To get specific, should I take a position in Winnebago, or is there some other way to play this? Winnebago now looks pretty ugly and is losing money. What do you think? Is this a solution for many to a looming retirement crisis? Remember, we are not a generation that adapts well to hardship.


  1. My in-laws and a lot of their friends spend their summers at the Delaware beaches and winter in Florida. They sold their houses in the DC metro area, and typically own a mobile home in DE and rent a mobile home in FL. Not quite an RV, but it is a slightly different option to consider.

  2. Interesting. I've talked to motor home owners at Assateague, where my wife and I camp each year and they enjoy living out of a motor home. Some become camp hosts for the summer so they are rent free. They are a short walk from the Atlantic Ocean. Fall comes and the campground shuts down they head South. Early Spring they are up into the Canadian Rockies. They tell me, and I've found this to be the case, that campers are some of the best people you'll meet. Everyone is willing to lend a helping hand etc.

  3. I am looking to protect myself by paying down the mortgage more quickly and devoting a large amount of income to purchasing assets. I don't want to set myself up for failure by failing to save for the years ahead by leading a debt-ridden consumerist lifestyle.

    The mobile home lifestyle might be quite interesting! You would have a lot of mobility and be able to travel. I personally want to do some more backpacking and see more of the world, and continue learning more about what's out there.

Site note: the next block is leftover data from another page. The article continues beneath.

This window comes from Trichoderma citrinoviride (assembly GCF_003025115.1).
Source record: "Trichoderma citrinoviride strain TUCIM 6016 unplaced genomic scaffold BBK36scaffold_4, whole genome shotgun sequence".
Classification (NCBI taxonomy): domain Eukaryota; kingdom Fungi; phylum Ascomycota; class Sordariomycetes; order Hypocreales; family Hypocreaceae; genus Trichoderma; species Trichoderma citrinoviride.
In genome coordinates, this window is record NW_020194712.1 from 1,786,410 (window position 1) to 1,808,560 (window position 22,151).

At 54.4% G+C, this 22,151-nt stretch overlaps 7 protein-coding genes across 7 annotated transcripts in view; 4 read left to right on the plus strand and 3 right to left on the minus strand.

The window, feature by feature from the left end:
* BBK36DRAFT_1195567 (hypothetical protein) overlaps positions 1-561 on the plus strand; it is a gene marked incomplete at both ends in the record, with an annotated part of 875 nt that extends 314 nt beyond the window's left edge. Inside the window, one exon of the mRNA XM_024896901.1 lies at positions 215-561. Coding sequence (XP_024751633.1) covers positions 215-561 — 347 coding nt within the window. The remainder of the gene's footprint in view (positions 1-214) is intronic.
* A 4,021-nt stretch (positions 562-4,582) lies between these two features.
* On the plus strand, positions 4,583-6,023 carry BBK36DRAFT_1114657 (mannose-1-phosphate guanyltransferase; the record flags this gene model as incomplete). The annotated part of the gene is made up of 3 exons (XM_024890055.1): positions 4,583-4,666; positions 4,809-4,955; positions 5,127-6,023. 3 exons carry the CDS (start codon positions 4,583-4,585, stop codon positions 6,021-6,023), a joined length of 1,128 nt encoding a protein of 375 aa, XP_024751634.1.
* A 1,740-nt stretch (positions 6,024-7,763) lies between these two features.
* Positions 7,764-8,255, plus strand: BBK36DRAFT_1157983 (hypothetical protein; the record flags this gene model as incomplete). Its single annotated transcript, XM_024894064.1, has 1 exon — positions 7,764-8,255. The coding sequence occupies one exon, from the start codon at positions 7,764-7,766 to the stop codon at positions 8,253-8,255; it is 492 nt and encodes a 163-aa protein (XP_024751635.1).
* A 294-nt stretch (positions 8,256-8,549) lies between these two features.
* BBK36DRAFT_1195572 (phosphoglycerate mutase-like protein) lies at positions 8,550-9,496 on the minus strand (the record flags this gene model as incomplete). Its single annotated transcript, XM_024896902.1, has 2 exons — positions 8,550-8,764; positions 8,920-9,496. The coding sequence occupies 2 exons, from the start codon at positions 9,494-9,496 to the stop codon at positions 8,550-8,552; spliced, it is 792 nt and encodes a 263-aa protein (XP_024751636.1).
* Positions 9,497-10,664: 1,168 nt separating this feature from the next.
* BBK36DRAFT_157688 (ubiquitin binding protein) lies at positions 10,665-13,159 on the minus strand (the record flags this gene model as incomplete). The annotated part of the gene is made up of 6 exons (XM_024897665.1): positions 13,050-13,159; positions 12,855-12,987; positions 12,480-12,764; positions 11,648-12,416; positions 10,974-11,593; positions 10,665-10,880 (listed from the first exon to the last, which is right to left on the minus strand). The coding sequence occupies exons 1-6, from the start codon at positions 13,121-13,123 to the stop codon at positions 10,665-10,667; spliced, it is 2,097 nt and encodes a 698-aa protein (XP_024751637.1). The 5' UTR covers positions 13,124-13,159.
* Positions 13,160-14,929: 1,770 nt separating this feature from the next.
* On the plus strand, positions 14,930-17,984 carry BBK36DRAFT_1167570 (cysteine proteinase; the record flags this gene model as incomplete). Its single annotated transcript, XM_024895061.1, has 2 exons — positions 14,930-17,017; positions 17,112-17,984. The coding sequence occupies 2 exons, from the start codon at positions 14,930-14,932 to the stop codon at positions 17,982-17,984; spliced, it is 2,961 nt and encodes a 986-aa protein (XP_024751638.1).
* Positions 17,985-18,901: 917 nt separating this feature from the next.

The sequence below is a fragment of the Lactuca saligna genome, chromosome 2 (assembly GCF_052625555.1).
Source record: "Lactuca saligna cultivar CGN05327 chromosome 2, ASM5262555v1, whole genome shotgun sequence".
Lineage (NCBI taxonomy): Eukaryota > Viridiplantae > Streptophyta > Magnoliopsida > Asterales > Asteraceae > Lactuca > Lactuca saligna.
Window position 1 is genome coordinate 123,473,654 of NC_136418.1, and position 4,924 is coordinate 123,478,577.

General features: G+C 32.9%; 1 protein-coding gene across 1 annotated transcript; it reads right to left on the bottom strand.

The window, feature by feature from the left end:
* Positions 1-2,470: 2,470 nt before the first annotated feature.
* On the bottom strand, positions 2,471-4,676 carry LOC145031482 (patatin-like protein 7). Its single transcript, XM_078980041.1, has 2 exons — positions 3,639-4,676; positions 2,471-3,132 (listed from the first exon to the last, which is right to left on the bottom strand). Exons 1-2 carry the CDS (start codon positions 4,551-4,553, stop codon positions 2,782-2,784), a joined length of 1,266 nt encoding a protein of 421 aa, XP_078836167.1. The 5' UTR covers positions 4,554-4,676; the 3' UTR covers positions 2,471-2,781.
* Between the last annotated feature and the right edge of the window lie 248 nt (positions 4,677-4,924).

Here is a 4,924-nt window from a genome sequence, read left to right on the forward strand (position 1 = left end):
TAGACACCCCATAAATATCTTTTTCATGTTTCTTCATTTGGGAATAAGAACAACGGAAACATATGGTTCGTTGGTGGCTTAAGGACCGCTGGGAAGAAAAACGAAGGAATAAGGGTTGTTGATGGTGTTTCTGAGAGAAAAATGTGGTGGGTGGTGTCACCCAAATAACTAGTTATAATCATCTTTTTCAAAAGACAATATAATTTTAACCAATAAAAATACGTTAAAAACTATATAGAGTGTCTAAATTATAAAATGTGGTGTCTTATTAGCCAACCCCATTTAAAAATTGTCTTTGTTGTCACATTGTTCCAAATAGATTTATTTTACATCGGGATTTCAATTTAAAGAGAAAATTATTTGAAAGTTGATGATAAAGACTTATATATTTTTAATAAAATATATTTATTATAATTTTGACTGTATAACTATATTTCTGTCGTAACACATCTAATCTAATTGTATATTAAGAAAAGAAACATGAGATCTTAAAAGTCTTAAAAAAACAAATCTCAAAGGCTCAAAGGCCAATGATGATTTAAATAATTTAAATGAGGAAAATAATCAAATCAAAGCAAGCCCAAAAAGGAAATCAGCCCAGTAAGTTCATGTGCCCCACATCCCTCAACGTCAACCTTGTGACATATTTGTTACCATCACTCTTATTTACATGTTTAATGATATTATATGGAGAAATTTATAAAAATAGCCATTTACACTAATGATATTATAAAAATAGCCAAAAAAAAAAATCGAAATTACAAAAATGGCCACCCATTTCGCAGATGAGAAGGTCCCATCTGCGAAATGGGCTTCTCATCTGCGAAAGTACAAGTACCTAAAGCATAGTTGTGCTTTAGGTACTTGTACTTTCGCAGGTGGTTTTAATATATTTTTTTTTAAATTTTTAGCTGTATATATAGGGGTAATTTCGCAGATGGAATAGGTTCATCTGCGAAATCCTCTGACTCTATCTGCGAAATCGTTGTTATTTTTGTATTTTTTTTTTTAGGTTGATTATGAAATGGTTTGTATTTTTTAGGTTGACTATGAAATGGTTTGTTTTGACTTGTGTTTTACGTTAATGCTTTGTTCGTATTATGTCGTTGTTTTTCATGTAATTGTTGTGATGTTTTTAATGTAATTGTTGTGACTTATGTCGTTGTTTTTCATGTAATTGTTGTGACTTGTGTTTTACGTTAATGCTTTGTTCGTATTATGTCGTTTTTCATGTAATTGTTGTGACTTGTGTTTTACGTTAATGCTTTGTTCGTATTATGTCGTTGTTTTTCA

Thanks for the mention!

  4. David Waz said..........

    Boy have I got a deal for you Pops! Check this out:

    LOL!!! Good luck talking Mom into this one, but it ain't for lack of trying. I am on your side, though we'll have to negotiate the four months part. How about two and a half? LOL, j/k, once the guest cabin is done you can stay as long as you want. I do need some investors for the guest cabin though, know anyone?

    Yeah your right about being camp hosts, that is the key to being rent free!

  5. Ha!Ha! Couldn't sneak it past anonymous. Shouldn't you be splitting fire wood rather than reading blogs!

  6. I love it! My wife and I don't own a home, and now I'm thinking, why should we?

  7. Re: Andrew Hey I think we're on the same page. The world is an amazing place and life is precious. For some reason most people tie themselves down and in their lifetime only see/experience a sliver.
    In America people are brainwashed from the time they are toddlers on sexual orientation, the need to marry, and the need to own a house, among other things. As a result many people are miserable. For example, I know people who are married only because that's what society says they should do. Their marriages don't last long and they go through all kinds of trauma.
    To me, owning a house goes along the same lines. It's the "American Dream". Not only does it affect individuals but it has resulted in a massive misdirection of resources in my opinion, manifested by the economic malaise the Western world is trying to climb out of.